As of the end of July, the stock market was still performing relatively well and the Federal Reserve had announced no near-term changes to interest rates.1 However, other economic news was not as rosy. According to the Bureau of Economic Analysis, the U.S. economy contracted by nearly a third (32.9% annual rate) in the second quarter of this year.2
The pandemic has taken quite a toll on the U.S. economy. While eventually the economy will recover, individuals may want to re-assess their retirement portfolios going forward. Long term, it’s important to consider what types of permanent changes may take place post-pandemic, and how to anticipate them for long-term retirement planning.
For example, one of the issues with employer-sponsored 401(k) plans is that they are designed to take advantage of tax-deferred growth. However, given today’s historically low tax rates, that is less of an advantage than it was when the idea was first introduced. Consider a median-income married couple with two children:3
- In 1980, the marginal federal income tax rate was 43%. Today, it is 12%.
- In 1980, the capital gains tax rate was 28%. Today, it is 0%.
- In 1980, interest rates were around 15%. Today, they are 0%.
Tax rates could be adjusted upward in light of the debt America continues to accumulate through COVID-19 stimulus efforts. However, they may not rise as high as tax rates were back in the early ’80s.
A leading professional in retirement income research, Olivia Mitchell, executive director of the Wharton School’s Pension Research Council, recommends that more employer retirement plans incorporate an annuity option, and even mandate a 10% allocation to that annuity.4 This would establish a larger pool of insured annuitants to help fund income for retirees who live longer. Until this happens, bear in mind that anyone can incorporate an annuity into his or her personal financial strategy to receive insurer-guaranteed income during retirement. If you’d like to learn more, please contact us.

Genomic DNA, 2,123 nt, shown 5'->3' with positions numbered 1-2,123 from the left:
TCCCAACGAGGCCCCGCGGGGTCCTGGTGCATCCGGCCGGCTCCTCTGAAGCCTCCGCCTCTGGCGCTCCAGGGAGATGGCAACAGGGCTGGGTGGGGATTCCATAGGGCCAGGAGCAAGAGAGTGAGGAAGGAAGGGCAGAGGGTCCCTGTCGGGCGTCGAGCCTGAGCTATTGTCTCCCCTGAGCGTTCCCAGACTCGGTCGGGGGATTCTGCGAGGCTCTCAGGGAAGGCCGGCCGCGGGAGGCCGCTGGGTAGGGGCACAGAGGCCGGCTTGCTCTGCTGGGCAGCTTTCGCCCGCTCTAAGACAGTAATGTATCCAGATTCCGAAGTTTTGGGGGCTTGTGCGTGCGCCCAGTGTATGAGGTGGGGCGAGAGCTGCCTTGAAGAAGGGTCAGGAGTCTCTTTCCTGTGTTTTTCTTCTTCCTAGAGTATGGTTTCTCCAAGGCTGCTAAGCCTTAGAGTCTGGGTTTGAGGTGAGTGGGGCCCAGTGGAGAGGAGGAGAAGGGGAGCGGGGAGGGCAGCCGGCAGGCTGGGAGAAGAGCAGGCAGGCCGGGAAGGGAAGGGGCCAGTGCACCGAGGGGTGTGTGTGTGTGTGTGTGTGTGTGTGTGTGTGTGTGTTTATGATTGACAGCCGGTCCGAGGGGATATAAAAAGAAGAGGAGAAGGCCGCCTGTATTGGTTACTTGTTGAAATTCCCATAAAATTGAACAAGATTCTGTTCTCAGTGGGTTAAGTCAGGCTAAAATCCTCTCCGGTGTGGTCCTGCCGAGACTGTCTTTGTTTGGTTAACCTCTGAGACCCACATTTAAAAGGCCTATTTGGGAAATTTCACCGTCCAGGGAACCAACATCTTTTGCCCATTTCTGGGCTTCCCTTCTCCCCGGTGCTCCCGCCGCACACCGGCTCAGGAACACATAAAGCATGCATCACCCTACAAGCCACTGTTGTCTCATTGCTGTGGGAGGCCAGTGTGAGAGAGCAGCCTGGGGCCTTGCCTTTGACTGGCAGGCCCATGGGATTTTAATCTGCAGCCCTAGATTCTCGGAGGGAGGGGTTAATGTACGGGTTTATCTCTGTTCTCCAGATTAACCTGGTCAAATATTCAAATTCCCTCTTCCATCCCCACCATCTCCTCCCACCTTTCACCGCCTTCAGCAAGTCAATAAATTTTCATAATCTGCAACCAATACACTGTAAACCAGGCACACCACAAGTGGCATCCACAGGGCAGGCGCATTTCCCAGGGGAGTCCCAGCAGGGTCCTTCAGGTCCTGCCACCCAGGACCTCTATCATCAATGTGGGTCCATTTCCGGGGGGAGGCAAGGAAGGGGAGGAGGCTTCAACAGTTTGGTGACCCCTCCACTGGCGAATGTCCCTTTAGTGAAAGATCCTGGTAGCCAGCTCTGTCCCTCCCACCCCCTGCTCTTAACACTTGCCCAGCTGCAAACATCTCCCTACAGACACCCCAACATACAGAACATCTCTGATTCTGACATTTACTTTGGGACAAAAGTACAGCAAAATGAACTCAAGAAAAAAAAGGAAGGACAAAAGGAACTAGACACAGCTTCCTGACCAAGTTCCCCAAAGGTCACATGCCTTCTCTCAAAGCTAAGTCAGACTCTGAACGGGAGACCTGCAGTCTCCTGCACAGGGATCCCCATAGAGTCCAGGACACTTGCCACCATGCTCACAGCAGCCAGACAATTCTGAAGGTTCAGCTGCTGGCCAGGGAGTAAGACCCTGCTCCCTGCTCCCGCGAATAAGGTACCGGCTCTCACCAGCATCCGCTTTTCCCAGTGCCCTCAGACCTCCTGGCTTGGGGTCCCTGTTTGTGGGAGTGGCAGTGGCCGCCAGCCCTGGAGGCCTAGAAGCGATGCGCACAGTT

Another long-term consideration is the status of Social Security. A recent study concluded that potential cuts to benefits could come faster than expected, thanks to COVID-19. Researchers discovered the Social Security Trust Fund may be depleted up four years earlier than previously predicted — as early as 2032. This highlights the importance of saving more toward retirement.5
Post-pandemic, there may be significant changes that could impact investor portfolio opportunities. For example, this type of disruption in business models often leads to new innovations, so keep an eye on sectors and industries coming up with new ideas. Also, the newly accepted remote model for both work and school poses interesting opportunities in terms of people living much further away from their employers and colleges, even in different states. This means people could be less inclined to move to urban areas for jobs. Rural regions may see an uptick in populations where young people could purchase homes and start building equity at a younger age.6